Dressed in a plaid shirt and his face covered, Mr. Jawlani sat in a high-backed, thronelike chair once occupied by Idlib’s former governor. He fielded fawning questions during the two separate, nearly hourlong broadcasts, which were widely seen in the region as an effort by Qatar to make Nusra more attractive.

While Mr. Jawlani repeated his allegiance to al Qaeda leader Ayman al Zawahiri, he said Nusra wasn’t targeting the West and made conciliatory remarks about the Christian minority. He was less conciliatory about Mr. Assad’s Alawite community, saying members of the sect would be embraced as “brothers” only if they convert to mainstream Islam.

Video screen capture from aljazeera.net. Abu Muhammad al Jawlani, leader of the Nusra Front, left, being interviewed by Ahmed Mansour of Al Jazeera. ENLARGE

“I cannot classify, like Western countries, Nusra as terrorist because most of Nusra are Syrians. The terrorist regime of Bashar obliged the Syrians to join Nusra,” said Walid Jumblatt, a prominent Lebanese politician and a leader of the Druse community who has been negotiating with Nusra over the security of Druse villagers in Idlib.

On Thursday, after the reported killings in Idlib, Mr. Jumblatt urged via his Twitter TWTR 3.46 % account to end “incitement” that could complicate the situation.

While countries such as Qatar have pressed Nusra to sever its ties with al Qaeda, it is unlikely that its U.S. designation as a terrorist group will be lifted soon, even if the group agrees to the request, which it has refused to do so far.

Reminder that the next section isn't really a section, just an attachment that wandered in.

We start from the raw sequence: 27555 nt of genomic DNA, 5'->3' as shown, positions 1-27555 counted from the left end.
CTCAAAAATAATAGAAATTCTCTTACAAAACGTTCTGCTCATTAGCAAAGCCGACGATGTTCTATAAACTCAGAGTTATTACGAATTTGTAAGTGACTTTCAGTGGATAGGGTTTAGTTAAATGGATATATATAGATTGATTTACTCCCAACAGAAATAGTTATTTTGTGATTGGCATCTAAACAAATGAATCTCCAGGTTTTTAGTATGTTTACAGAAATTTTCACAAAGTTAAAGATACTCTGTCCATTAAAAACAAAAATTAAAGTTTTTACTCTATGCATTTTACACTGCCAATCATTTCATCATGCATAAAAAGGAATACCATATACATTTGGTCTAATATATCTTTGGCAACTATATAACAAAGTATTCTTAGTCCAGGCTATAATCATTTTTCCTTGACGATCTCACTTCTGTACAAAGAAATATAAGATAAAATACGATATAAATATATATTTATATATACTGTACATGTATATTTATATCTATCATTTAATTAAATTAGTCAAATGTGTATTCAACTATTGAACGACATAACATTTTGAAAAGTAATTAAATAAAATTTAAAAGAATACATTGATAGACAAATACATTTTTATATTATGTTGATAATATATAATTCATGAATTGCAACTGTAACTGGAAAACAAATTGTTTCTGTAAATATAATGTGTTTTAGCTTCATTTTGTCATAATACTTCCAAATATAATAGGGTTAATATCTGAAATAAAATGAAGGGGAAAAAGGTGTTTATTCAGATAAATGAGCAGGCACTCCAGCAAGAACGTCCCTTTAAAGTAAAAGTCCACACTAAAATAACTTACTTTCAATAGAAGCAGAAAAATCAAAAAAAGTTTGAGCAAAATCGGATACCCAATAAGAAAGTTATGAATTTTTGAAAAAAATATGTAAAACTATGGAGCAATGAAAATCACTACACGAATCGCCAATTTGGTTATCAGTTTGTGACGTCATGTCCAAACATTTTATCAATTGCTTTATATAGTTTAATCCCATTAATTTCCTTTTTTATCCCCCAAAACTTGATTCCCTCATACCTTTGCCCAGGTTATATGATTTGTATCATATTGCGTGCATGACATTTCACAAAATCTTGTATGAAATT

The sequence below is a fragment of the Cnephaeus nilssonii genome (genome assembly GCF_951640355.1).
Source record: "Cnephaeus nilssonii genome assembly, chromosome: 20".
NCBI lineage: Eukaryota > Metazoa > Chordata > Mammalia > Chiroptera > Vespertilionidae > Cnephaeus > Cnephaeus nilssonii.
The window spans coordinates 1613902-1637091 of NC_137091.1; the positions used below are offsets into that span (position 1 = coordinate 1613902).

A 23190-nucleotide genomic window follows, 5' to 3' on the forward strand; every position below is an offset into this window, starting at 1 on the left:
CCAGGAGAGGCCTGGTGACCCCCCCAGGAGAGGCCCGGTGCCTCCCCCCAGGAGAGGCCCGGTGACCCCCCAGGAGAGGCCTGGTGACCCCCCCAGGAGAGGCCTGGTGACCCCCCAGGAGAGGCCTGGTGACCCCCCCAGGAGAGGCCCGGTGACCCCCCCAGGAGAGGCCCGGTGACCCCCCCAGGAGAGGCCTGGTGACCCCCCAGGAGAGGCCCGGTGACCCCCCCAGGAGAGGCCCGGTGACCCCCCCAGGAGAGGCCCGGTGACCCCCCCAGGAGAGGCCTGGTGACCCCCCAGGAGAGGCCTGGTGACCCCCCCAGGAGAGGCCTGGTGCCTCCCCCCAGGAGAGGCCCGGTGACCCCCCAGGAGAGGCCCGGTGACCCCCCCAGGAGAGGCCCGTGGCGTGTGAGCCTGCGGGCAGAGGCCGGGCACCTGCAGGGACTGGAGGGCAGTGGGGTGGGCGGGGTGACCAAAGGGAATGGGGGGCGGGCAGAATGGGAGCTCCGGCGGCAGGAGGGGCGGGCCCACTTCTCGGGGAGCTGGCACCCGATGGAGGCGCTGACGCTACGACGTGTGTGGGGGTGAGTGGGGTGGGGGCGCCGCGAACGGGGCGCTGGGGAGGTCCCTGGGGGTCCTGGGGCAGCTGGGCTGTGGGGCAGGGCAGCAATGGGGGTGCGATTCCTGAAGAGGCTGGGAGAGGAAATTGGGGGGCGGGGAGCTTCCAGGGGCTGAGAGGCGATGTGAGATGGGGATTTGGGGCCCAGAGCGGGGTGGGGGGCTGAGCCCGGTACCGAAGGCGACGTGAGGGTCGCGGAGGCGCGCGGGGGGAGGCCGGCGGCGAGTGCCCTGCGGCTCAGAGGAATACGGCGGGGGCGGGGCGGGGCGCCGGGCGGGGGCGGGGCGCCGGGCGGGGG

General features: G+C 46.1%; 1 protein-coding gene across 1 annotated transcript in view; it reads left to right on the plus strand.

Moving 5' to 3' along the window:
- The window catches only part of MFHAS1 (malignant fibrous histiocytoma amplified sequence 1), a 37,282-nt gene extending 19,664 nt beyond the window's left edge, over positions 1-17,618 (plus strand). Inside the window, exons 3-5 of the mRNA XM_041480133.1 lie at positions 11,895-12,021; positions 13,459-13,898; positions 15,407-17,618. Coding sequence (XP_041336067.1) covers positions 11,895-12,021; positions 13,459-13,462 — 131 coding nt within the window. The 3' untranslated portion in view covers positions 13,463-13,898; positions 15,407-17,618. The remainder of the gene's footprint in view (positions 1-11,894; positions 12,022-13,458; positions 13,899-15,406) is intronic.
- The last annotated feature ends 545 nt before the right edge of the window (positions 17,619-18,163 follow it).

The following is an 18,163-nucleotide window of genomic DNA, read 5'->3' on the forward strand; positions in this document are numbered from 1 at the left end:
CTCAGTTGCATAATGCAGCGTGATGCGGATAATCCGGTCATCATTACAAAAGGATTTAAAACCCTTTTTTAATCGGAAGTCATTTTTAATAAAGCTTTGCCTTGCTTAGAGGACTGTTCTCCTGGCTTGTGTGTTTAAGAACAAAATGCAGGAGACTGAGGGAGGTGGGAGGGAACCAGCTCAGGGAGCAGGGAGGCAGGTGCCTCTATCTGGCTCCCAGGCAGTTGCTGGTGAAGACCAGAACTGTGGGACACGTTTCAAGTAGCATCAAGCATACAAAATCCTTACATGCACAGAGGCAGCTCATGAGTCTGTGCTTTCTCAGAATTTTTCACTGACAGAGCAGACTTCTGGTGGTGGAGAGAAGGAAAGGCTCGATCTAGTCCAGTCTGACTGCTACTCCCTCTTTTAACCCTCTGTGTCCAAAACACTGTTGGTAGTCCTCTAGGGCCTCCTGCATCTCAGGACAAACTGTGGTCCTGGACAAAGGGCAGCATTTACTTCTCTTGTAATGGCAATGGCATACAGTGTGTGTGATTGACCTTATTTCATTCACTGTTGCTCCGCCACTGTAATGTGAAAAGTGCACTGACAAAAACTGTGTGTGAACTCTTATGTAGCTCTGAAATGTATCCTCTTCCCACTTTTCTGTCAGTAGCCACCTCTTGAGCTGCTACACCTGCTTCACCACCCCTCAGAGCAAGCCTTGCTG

“Once an organization is designated, it doesn’t become undesignated,” said Andrew Tabler, Syria specialist at the Washington Institute for Near East Policy, a U.S. think-tank. “No politician and no agency is going to want to delist Nusra just because they suddenly come out and say: ‘Oh no, we’re no longer al Qaeda.’”

Yet, with Islamic State on the offensive, Washington is likely to go “pretty far” in tolerating the budding collaboration between its regional allies and Nusra, said U.S. Navy Adm. James Stavridis, who retired two years ago as NATO’s supreme allied commander.

“It is unlikely we are going to operate side by side with cadres from Nusra, but if our allies are working with them, that is acceptable. If you look back to World War II, we had coalitions with people that we had extreme disagreements with, including Stalin’s Russia,” said Mr. Stavridis, now dean of the Fletcher School of Law and Diplomacy at Tufts University in Boston.

“I don’t think that is a showstopper for the U.S. in terms of engaging with that coalition.”

Source Article from https://uprootedpalestinians.wordpress.com/2015/06/20/where-is-the-outrage-u-s-alliance-with-al-qaeda-affiliate-in-syria/